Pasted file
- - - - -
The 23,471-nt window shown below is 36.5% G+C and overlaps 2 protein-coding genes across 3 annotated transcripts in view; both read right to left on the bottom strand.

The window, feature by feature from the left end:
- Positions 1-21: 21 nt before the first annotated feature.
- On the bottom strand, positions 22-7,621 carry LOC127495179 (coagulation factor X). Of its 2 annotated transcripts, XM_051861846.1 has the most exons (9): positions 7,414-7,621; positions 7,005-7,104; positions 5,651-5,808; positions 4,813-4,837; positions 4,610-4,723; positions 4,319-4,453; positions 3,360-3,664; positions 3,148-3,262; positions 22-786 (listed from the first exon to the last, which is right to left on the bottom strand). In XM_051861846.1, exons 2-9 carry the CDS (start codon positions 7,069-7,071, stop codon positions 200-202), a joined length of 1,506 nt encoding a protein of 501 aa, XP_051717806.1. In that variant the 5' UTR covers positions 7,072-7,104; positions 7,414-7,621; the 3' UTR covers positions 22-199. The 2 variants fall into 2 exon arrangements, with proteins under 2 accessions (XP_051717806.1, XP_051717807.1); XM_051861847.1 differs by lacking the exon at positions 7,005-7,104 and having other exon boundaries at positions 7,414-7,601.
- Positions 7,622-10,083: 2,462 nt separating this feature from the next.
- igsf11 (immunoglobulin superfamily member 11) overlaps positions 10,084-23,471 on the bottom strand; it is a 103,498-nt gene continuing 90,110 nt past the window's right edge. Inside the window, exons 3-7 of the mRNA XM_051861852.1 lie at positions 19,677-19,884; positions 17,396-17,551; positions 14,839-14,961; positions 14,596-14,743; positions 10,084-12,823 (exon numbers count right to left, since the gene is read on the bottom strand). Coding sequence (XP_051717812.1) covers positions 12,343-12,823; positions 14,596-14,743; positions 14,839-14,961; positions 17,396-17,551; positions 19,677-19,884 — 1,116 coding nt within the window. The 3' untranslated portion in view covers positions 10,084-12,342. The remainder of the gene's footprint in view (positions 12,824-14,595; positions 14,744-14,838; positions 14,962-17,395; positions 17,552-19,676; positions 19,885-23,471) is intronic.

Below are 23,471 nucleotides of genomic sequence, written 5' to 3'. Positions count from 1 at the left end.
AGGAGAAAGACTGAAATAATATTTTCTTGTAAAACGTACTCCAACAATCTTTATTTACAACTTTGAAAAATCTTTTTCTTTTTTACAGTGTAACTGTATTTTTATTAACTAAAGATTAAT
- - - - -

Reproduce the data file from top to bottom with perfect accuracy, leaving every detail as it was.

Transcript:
The 23,471-nt window shown below is 36.5% G+C and overlaps 2 protein-coding genes across 3 annotated transcripts in view; both read right to left on the bottom strand.

The window, feature by feature from the left end:
- Positions 1-21: 21 nt before the first annotated feature.
- On the bottom strand, positions 22-7,621 carry LOC127495179 (coagulation factor X). Of its 2 annotated transcripts, XM_051861846.1 has the most exons (9): positions 7,414-7,621; positions 7,005-7,104; positions 5,651-5,808; positions 4,813-4,837; positions 4,610-4,723; positions 4,319-4,453; positions 3,360-3,664; positions 3,148-3,262; positions 22-786 (listed from the first exon to the last, which is right to left on the bottom strand). In XM_051861846.1, exons 2-9 carry the CDS (start codon positions 7,069-7,071, stop codon positions 200-202), a joined length of 1,506 nt encoding a protein of 501 aa, XP_051717806.1. In that variant the 5' UTR covers positions 7,072-7,104; positions 7,414-7,621; the 3' UTR covers positions 22-199. The 2 variants fall into 2 exon arrangements, with proteins under 2 accessions (XP_051717806.1, XP_051717807.1); XM_051861847.1 differs by lacking the exon at positions 7,005-7,104 and having other exon boundaries at positions 7,414-7,601.
- Positions 7,622-10,083: 2,462 nt separating this feature from the next.
- igsf11 (immunoglobulin superfamily member 11) overlaps positions 10,084-23,471 on the bottom strand; it is a 103,498-nt gene continuing 90,110 nt past the window's right edge. Inside the window, exons 3-7 of the mRNA XM_051861852.1 lie at positions 19,677-19,884; positions 17,396-17,551; positions 14,839-14,961; positions 14,596-14,743; positions 10,084-12,823 (exon numbers count right to left, since the gene is read on the bottom strand). Coding sequence (XP_051717812.1) covers positions 12,343-12,823; positions 14,596-14,743; positions 14,839-14,961; positions 17,396-17,551; positions 19,677-19,884 — 1,116 coding nt within the window. The 3' untranslated portion in view covers positions 10,084-12,342. The remainder of the gene's footprint in view (positions 12,824-14,595; positions 14,744-14,838; positions 14,962-17,395; positions 17,552-19,676; positions 19,885-23,471) is intronic.

Below are 23,471 nucleotides of genomic sequence, written 5' to 3'. Positions count from 1 at the left end.
AGGAGAAAGACTGAAATAATATTTTCTTGTAAAACGTACTCCAACAATCTTTATTTACAACTTTGAAAAATCTTTTTCTTTTTTACAGTGTAACTGTATTTTTATTAACTAAAGATTAAT